Alaska and Hawaii's polls for the 2016 Democratic caucus are practically non-existent -- with just one set of data for Alaska available and none for Hawaii.
Despite the fact that the states only hold a combined delegate count of 55, that mystery makes the caucuses for the America's 49th and 50th states a bit tenser than some of the preceding primaries. A decisive victory in both states could still be a huge boon to either the Bernie Sanders or Hillary Clinton campaign, as Hillary leads by about 300 pledged delegates. Still, both are dwarfed by the more substantial 118 delegates held by the Washington democratic caucus the same day, as previously reported by The Inquisitr.
Alaska has at least one 2016 poll to help gauge the Democratic caucus' results, but there are several reasons its predictions may be unreliable. The first of which is that it had a sample size of just 310 registered voters, unlikely to precisely predict where the state's 20 delegates -- four of which are super delegates -- will go.
Alaska Dispatch News asked respondents if they preferred Clinton or Bernie for the nomination. Hillary won out with 44 percent of the vote to Sanders' 41 percent, which is a slim victory in a poll with such a large margin of error. Furthermore, the last Democratic caucus poll was taken near the end of January, a two-month stretch in which voter outlook could have changed substantially.
Results were divided into registered Democrats and those who had no party affiliation, as Alaska has a particularly high concentration of independent voters. The arctic state is tied with Massachusetts at 53 percent for the state with the lowest rate of party affiliation. Including those independents, the Democratic Socialist candidate won by a wide margin. While those independent voters cannot caucus for Bernie or Clinton, they'll be pivotal in deciding who the state goes to in 2016: Alaskan Democrats make up just 14 percent of the electorate, according to Independent Voter Network.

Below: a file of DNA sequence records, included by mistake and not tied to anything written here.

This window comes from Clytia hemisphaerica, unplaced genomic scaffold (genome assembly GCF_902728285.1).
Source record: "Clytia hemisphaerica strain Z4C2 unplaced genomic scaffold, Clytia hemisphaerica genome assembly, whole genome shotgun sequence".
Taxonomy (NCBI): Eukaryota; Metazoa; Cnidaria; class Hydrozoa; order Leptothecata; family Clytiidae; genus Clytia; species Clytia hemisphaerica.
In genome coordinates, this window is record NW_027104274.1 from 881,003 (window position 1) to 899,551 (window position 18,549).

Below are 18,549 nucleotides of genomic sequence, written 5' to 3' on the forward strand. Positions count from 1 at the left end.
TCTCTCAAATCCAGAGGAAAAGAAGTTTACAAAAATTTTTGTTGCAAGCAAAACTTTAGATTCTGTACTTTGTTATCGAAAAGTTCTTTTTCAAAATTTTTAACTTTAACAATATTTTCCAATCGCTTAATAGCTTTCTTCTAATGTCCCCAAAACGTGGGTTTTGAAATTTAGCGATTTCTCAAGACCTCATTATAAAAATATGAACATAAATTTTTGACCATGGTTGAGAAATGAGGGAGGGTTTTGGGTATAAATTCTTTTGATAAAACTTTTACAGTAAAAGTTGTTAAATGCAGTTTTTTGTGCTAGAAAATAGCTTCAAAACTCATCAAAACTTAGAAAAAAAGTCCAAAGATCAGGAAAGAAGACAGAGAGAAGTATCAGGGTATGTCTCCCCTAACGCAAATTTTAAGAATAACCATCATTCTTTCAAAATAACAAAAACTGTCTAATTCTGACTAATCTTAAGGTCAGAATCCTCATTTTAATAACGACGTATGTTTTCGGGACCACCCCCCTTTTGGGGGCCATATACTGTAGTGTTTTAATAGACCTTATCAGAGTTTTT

Still, that's not to say Alaska's electoral college votes will be in reach at all for Democrats come November. The state has gone Republican in every election since 1960 other than once for Lyndon B. Johnson. As a Democratic win is unlikely to occur there, Hawaii's caucus polls would seem the more enticing race for Sanders and Clinton. The state has gone blue every year since 1984, when Ronald Reagan swept 49 of the 50 states up for grabs. In 2008 and 2012, it went more than 70 percent for Obama. These two factors make it an almost definite win for eventual 2016 Democratic nominee.
Yet who will take home the majority of the state's 35 delegates -- 10 of which are super delegates -- is much less conclusive. Without a single Hawaii caucus poll, the behavior of Democratic voters on March 25 can only be judged based on a slim variety of factors. One worth noting is the number of endorsements that each candidate has racked up. Politico reported that Hillary has been chosen by most of the island state's establishment politicians, as well as five super delegates. Young Hawaiian representative Kaniela Ing did, however, endorse the Vermont senator earlier this week.
Bernie, on the other hand, has only landed one super delegate pledge in Hawaii ahead of the caucus. The absence of polls, however, may actually be failing to reveal a tilt in his favor. A Bloomberg poll published Thursday indicated that Sanders had narrowly surpassed Clinton in overall national popularity. That same momentum may be shifting in his favor even thousands of miles from the continental U.S.
With the lack of Alaska and Hawaii caucus polls, how are you predicting the states to fall for Democrats in 2016?
[Image via Mike Powell and Donald Miralle/Getty Images]